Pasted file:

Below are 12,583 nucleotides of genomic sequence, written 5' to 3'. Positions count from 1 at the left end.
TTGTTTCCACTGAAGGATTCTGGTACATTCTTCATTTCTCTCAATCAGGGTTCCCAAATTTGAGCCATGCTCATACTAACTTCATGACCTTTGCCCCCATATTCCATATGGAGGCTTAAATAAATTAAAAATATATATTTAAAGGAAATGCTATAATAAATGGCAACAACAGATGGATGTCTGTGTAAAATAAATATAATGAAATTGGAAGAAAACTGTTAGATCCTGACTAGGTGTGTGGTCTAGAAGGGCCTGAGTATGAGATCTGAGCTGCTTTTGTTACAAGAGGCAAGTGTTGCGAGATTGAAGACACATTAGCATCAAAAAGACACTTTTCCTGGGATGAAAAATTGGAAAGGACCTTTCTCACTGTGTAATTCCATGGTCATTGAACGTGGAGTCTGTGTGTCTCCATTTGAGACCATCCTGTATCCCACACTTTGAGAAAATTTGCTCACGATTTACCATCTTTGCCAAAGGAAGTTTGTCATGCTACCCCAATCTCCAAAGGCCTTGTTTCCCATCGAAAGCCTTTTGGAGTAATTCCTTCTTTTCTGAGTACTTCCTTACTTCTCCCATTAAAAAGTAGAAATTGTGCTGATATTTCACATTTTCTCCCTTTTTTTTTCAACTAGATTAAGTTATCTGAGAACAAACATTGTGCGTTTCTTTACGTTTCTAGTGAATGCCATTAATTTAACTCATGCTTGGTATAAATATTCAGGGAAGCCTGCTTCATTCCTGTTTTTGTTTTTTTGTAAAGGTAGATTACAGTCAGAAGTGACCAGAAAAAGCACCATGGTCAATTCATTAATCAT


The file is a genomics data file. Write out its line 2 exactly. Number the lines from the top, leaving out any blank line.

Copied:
TTGTTTCCACTGAAGGATTCTGGTACATTCTTCATTTCTCTCAATCAGGGTTCCCAAATTTGAGCCATGCTCATACTAACTTCATGACCTTTGCCCCCATATTCCATATGGAGGCTTAAATAAATTAAAAATATATATTTAAAGGAAATGCTATAATAAATGGCAACAACAGATGGATGTCTGTGTAAAATAAATATAATGAAATTGGAAGAAAACTGTTAGATCCTGACTAGGTGTGTGGTCTAGAAGGGCCTGAGTATGAGATCTGAGCTGCTTTTGTTACAAGAGGCAAGTGTTGCGAGATTGAAGACACATTAGCATCAAAAAGACACTTTTCCTGGGATGAAAAATTGGAAAGGACCTTTCTCACTGTGTAATTCCATGGTCATTGAACGTGGAGTCTGTGTGTCTCCATTTGAGACCATCCTGTATCCCACACTTTGAGAAAATTTGCTCACGATTTACCATCTTTGCCAAAGGAAGTTTGTCATGCTACCCCAATCTCCAAAGGCCTTGTTTCCCATCGAAAGCCTTTTGGAGTAATTCCTTCTTTTCTGAGTACTTCCTTACTTCTCCCATTAAAAAGTAGAAATTGTGCTGATATTTCACATTTTCTCCCTTTTTTTTTCAACTAGATTAAGTTATCTGAGAACAAACATTGTGCGTTTCTTTACGTTTCTAGTGAATGCCATTAATTTAACTCATGCTTGGTATAAATATTCAGGGAAGCCTGCTTCATTCCTGTTTTTGTTTTTTTGTAAAGGTAGATTACAGTCAGAAGTGACCAGAAAAAGCACCATGGTCAATTCATTAATCAT